Andrew Hill wrote:
> This error indicates that there is no index/primary key in a result set that
> the driver is attempting to read into a cursor.
> Adding a primary key to the table will fix this, or passing a different
> cursor type in will fix this - keyset driven cursors are essentially
> 'sliding windows' - they read a set of rows in, and then scroll back and
> forth. Upon reaching the end of the set, they grab the next keyset in the
> direction of scroll.
> On a related note, does anyone know to pass different cursor models in the
> select statement? There are essentially 5 cursor models supported by SQL,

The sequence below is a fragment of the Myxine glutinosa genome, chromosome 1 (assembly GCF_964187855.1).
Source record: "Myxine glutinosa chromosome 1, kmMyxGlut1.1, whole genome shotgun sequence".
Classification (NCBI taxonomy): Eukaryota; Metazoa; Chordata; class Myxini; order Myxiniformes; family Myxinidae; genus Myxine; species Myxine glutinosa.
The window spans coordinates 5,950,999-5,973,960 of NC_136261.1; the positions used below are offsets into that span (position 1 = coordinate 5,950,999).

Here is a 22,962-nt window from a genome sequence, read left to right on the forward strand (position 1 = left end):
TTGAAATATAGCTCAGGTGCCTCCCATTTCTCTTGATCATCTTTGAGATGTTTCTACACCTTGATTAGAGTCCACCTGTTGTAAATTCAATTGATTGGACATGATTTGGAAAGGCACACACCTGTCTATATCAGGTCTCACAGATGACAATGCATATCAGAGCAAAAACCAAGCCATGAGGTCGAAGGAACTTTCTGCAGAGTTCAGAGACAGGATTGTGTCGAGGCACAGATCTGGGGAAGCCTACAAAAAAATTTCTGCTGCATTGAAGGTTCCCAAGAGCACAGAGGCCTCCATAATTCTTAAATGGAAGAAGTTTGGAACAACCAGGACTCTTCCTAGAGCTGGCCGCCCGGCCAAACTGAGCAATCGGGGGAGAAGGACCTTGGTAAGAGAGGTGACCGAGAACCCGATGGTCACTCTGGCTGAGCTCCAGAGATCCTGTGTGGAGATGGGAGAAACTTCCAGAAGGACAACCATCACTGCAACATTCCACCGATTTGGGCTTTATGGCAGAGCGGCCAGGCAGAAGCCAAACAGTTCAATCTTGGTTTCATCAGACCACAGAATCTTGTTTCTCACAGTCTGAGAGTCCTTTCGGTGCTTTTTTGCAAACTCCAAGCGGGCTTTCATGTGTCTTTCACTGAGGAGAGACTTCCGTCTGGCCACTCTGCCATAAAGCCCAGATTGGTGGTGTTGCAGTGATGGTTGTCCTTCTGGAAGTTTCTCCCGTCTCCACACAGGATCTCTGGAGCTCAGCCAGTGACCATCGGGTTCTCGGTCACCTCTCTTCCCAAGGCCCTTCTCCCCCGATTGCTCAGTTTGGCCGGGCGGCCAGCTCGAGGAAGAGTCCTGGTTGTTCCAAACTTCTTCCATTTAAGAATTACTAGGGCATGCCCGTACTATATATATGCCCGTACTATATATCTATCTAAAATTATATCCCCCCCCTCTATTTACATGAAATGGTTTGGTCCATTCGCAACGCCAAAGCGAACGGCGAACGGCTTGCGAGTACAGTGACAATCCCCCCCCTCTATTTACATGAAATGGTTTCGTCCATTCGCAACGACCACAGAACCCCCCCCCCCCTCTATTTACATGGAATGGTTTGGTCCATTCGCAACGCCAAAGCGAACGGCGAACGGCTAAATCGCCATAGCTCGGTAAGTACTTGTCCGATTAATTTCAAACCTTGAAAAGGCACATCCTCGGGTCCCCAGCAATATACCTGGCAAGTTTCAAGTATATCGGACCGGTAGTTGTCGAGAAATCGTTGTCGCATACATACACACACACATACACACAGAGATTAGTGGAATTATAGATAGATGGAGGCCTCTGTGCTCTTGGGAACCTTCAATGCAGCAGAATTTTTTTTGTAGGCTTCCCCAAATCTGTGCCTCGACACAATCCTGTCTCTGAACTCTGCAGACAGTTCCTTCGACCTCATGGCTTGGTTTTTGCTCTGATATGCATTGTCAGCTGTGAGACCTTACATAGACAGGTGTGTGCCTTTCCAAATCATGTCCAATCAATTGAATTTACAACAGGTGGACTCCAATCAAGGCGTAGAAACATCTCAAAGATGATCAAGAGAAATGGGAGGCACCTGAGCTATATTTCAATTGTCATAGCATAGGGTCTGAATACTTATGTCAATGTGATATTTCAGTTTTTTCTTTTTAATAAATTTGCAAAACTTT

> Static, Keyset, Mixed, Forward Scrollable, Bi-Directional Scrollable.
> PHP's cursor handling has always been a bit of a mystery to me - if anyone
> can point me towards the current implementation of it I will dig.
PHP tries to set the cursor type to Dynamic (or Bi-Directional
Scrollable) if the driver supports SQLExtendedFetch. If a driver doesn't
support this cursor model, the next best available model is substituted
by the driver. This was to enable absolute positing in the resultset
without bothering the user with choosing a cursor type.
Unfortunately, there is currently no way to explicitly set the cursor
type for a statement (I didn't myself really understand the ODBC cursor
model at that point and was mainly focused on being able to scroll
through a resultset).
I could add another parameter to odbc_prepare/odbc_exec to set the
I'm unsure to what type the cursor should be set, if not specified.
Either keep the existing behaviour and be backwards compatible or use
the default static cursor provided.
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